1 University of North Carolina - Chapel Hill, United States.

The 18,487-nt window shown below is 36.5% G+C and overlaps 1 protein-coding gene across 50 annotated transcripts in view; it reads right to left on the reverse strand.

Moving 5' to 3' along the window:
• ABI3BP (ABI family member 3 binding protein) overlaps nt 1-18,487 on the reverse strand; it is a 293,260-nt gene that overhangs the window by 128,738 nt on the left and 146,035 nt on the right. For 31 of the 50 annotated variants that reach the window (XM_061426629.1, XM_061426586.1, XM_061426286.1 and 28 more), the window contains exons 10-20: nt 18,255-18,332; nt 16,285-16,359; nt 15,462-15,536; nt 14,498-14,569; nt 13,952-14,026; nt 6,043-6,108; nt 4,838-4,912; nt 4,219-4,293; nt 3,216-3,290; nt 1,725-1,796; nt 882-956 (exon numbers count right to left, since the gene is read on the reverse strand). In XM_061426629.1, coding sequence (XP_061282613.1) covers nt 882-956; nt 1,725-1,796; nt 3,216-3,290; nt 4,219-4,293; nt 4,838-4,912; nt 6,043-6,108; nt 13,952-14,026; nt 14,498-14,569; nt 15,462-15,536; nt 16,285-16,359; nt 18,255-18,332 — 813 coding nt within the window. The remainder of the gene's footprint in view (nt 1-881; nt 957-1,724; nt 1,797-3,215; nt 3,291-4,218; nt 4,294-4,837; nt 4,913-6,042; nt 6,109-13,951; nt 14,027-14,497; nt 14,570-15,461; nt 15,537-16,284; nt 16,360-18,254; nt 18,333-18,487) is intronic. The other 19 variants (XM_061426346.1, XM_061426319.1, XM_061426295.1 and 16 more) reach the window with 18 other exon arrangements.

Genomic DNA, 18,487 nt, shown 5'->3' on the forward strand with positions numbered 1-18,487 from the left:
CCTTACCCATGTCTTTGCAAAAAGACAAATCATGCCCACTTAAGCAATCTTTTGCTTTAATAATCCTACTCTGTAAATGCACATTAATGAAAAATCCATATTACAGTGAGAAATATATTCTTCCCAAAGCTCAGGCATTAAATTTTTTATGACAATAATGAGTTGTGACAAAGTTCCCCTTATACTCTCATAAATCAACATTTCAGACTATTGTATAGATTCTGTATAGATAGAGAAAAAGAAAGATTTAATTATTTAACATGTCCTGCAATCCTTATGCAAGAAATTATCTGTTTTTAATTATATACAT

Dietary energy density (DED) in low and middle income countries (LMICs) is rising with economic development and increased availability of fats and refined sugars. Understanding food consumption patterns contributing to DED may offer insights for obesity prevention and weight loss recommendations in LMIC. This study aimed to identify and describe the food groups that contribute Dietary Energy Density (DED) from solid foods, and estimate the association of DED to changes in waist circumference (WC) from 1994-2012 in 2,180 adult, non-pregnant Filipino women, aged 25-76y in the Cebu Longitudinal Health and Nutrition Survey (CLHNS). We calculated % contribution by food group to DED per survey year. We used longitudinal random effects models to estimate the association of DED to WC, adjusting for energy intake (EI), age, survey year, education level, urbanicity, log household income, and EI-DED and age-DED interactions. Finally, we predicted changes in WC across ages and EI. Cereals & cereal products; fish, meat & poultry, and sugars and syrups provided a mean of at least 66, 17, and 1.5% of DED between 1994 and 2012, respectively. The association of DED with WC varies across levels of age and EI. After adjustment for relevant covariates, we observe a predicted positive association of DED with WC across ages with greater increases in ages >45y. While there is a statistically significant interaction between DED and EI (p<0.001, a=0.05), differences in WC do not seem clinically significant across EI levels at the same DED. Our data suggests that DED is associated with adverse implications in WC among middle-aged and older Filipino women. Furthermore, the generalizability of these findings can be applied to other LMIC populations undergoing through similar stages of the Nutrition Transition, specifically Latin American populations given similar food cultures influenced by previous colonial history.